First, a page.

Valley Personal Papers

Return to Browse | Return to Search

Bibliographic Information | Modern-Spelling Version

Augusta County: Millard Fillmore to Alexander H. H. Stuart, July 5, 1848

Fillmore denies being associated with abolitionism or being unfriendly to the South. He denies he ever held "any desire" to "interfere with the rights or what is termed the property of citizens of other States."

July 5, 1848


My Dear Sir

I have yours of the 27th ult. saying that I am charged in Virginia with being an abolitionist and unfriendly to the South, and requesting me to refer you to some documents giving my sentiments on the subject. I have written books and papers here connected with my congressional life, and if I had I am not aware that any would furnish any evidence on the subject to which you allude.

Of one thing I am certain and that is that I never felt any unfriendly feeling to the South, and that no act of mine, public or private, ever indicated it.

I perceive the Richmond Enquirer has published an article, containing a [unclear: pretinched] extract from some remarks of mine, as to printing a petition in reference to the abolition of slavery or the slave trade in the district of Columbia in 1835. I have cut the extract from a paper and herewith enclose it. I can not say whether the extract be true or false, but admitting its truth, I am made to say that "I disclaim most unequivocally now and forever any desire on my part to interfere with the rights or what is termed the property of citizens of other states."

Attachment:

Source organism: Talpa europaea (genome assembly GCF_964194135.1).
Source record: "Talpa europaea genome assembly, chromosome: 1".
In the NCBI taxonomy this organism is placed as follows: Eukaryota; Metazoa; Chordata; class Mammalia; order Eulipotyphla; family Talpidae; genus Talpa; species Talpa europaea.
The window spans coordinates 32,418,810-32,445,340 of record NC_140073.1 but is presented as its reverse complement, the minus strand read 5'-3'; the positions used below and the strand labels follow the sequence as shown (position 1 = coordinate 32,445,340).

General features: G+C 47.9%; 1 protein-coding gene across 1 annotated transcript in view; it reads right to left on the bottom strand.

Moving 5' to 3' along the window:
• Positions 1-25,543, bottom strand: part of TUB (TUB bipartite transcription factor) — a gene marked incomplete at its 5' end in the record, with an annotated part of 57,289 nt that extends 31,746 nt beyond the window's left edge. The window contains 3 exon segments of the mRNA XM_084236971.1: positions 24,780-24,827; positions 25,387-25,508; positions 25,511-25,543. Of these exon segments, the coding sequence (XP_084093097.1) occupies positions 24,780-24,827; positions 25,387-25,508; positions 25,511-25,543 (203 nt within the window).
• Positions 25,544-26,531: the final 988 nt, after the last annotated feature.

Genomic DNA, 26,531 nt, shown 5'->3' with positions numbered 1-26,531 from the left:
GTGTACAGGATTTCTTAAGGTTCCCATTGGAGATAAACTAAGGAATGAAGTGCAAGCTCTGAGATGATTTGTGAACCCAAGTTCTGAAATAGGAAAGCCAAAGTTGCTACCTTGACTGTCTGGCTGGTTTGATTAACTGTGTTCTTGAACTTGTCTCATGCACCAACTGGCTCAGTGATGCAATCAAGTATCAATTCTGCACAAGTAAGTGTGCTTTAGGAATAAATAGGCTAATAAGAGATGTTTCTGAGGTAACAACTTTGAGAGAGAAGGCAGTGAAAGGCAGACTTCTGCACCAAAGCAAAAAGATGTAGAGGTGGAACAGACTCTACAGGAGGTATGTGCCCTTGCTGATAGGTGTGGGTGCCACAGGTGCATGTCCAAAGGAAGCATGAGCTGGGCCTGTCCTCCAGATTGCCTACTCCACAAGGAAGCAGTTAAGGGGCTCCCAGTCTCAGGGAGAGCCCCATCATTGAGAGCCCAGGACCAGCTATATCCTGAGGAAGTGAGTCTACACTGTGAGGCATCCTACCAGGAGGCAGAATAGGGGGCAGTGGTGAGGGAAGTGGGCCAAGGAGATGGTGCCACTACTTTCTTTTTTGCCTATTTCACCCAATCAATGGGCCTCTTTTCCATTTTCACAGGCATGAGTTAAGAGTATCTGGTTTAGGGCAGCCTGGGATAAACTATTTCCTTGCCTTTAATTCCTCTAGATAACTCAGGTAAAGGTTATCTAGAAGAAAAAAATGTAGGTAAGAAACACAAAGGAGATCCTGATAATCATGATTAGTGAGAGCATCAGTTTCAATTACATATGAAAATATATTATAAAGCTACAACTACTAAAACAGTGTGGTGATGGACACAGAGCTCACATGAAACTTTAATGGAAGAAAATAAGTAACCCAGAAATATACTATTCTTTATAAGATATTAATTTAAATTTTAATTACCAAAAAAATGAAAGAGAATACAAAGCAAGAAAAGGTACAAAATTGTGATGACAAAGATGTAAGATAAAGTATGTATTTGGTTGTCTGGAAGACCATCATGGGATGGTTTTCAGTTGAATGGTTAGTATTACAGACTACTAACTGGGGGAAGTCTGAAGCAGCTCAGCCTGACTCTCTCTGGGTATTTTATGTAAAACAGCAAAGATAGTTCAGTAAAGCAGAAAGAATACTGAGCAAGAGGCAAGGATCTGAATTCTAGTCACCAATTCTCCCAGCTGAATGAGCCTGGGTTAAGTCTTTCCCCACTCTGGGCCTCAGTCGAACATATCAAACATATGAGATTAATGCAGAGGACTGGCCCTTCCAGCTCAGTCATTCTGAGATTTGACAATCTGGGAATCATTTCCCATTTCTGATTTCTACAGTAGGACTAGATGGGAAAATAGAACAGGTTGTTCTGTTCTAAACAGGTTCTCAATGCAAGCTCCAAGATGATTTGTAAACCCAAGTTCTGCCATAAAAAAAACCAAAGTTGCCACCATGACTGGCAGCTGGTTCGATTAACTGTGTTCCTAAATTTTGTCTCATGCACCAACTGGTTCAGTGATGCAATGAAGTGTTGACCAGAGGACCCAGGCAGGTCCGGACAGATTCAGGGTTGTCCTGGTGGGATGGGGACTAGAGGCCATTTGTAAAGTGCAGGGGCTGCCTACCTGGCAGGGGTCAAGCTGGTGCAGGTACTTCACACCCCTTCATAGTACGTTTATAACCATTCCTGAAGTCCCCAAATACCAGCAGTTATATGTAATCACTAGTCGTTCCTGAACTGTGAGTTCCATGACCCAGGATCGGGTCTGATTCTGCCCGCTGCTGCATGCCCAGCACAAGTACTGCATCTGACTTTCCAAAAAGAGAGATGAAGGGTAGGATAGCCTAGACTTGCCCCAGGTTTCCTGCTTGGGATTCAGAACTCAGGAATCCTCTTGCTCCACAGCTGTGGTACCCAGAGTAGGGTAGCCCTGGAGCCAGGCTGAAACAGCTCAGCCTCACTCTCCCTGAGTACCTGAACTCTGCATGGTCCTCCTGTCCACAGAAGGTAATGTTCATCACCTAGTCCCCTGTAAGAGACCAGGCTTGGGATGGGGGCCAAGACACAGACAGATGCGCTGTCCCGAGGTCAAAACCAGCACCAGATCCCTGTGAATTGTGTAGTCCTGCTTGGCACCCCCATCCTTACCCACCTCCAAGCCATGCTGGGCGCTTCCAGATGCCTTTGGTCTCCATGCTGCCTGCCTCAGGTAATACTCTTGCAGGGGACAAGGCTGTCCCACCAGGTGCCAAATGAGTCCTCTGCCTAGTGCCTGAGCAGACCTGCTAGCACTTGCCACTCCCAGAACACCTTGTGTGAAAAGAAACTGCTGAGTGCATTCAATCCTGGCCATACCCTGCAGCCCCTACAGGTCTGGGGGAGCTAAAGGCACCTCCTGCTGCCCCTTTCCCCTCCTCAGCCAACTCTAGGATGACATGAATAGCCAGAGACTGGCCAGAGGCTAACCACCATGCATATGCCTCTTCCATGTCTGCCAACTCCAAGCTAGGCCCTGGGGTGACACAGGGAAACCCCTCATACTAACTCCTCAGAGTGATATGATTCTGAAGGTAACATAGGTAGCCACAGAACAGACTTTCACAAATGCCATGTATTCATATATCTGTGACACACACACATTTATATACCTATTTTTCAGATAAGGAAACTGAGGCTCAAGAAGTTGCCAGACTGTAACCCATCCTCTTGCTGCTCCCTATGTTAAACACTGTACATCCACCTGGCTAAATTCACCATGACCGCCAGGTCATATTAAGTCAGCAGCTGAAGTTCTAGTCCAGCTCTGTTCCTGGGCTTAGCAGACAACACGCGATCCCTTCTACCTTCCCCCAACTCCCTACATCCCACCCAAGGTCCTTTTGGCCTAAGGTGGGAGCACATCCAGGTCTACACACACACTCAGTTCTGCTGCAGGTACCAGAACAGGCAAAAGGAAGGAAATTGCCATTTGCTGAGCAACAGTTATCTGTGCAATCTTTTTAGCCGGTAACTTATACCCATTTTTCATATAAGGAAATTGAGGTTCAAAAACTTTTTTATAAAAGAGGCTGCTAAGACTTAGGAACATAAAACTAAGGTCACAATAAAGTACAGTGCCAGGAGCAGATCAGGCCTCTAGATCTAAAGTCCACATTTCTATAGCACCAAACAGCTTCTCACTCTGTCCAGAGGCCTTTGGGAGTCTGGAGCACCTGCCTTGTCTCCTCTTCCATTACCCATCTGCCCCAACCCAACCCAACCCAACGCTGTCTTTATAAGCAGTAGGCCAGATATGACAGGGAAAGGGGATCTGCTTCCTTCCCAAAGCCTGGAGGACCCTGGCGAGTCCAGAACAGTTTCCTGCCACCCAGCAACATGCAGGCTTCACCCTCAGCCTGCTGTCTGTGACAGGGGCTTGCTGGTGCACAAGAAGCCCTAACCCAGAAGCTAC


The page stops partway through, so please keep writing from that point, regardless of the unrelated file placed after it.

That I expressed this sentiment I have little doubt if I spoke at all--and really I don't see anything in it like abolition or unfriendliness to the South.

But I am utterly opposed on any condition whatever to writing any letter now for publication; and I generally decline all answers, believing that no good but much harm results from letter writing by candidates. My friendship for and confidence in you however, has induced me to depart from the rule and I regret that I am not able to refer you to something you desire.

I send you however the leading Cass paper in this State, the Albany Argus, by which you will perceive that Mr. Giddings at the late antislavery convention at Worcester denounces me in common with Cass and Taylor.

My official engagements are so pressing that I have little time for private correspondence but I shall be most happy to hear from you often.

Sincerely & Truly
Your Friend,

Millard Fillmore

Hon A. H. H. Stuart

Return to Full Valley Archive